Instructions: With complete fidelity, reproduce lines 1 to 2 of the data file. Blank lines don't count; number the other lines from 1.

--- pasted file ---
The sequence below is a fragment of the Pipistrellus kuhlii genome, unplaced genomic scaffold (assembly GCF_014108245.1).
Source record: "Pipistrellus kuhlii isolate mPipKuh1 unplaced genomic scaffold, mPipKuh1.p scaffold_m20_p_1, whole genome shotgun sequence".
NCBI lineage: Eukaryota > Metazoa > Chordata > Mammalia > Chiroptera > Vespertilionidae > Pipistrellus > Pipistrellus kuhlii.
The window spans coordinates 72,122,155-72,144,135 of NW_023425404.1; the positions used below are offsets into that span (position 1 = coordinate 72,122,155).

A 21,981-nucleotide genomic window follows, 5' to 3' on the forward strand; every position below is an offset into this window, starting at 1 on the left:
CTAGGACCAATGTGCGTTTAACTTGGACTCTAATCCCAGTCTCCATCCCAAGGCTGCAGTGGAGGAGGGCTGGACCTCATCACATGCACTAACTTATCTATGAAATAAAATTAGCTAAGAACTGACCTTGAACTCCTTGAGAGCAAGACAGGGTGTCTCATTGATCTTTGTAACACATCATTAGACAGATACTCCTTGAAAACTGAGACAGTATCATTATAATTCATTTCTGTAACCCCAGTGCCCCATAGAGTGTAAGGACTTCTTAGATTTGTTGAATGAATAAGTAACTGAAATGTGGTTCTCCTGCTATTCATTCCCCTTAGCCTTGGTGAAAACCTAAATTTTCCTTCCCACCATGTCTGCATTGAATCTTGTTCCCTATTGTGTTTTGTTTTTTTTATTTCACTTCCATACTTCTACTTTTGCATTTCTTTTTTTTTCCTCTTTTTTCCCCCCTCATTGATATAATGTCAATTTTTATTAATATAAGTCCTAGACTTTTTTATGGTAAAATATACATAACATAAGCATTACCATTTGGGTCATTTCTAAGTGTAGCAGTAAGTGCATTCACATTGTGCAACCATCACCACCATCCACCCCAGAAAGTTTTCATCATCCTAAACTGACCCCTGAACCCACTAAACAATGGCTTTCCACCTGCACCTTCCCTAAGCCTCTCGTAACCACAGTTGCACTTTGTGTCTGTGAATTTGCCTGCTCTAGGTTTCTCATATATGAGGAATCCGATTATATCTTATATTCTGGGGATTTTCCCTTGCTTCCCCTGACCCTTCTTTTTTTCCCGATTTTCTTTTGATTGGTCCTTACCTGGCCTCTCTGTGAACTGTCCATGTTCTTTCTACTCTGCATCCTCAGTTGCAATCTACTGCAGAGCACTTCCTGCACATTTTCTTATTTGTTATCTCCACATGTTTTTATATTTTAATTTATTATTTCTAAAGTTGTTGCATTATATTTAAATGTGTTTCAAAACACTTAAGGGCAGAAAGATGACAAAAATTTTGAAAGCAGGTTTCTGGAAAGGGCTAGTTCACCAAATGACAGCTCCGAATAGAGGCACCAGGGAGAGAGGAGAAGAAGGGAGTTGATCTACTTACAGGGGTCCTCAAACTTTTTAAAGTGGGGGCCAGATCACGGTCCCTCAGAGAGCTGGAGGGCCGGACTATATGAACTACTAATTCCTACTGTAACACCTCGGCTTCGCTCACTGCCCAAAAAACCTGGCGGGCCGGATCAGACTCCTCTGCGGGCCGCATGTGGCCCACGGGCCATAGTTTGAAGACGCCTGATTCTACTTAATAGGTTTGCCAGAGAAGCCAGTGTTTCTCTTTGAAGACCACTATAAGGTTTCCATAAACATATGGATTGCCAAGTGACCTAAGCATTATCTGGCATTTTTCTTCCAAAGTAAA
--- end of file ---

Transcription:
The sequence below is a fragment of the Pipistrellus kuhlii genome, unplaced genomic scaffold (assembly GCF_014108245.1).
Source record: "Pipistrellus kuhlii isolate mPipKuh1 unplaced genomic scaffold, mPipKuh1.p scaffold_m20_p_1, whole genome shotgun sequence".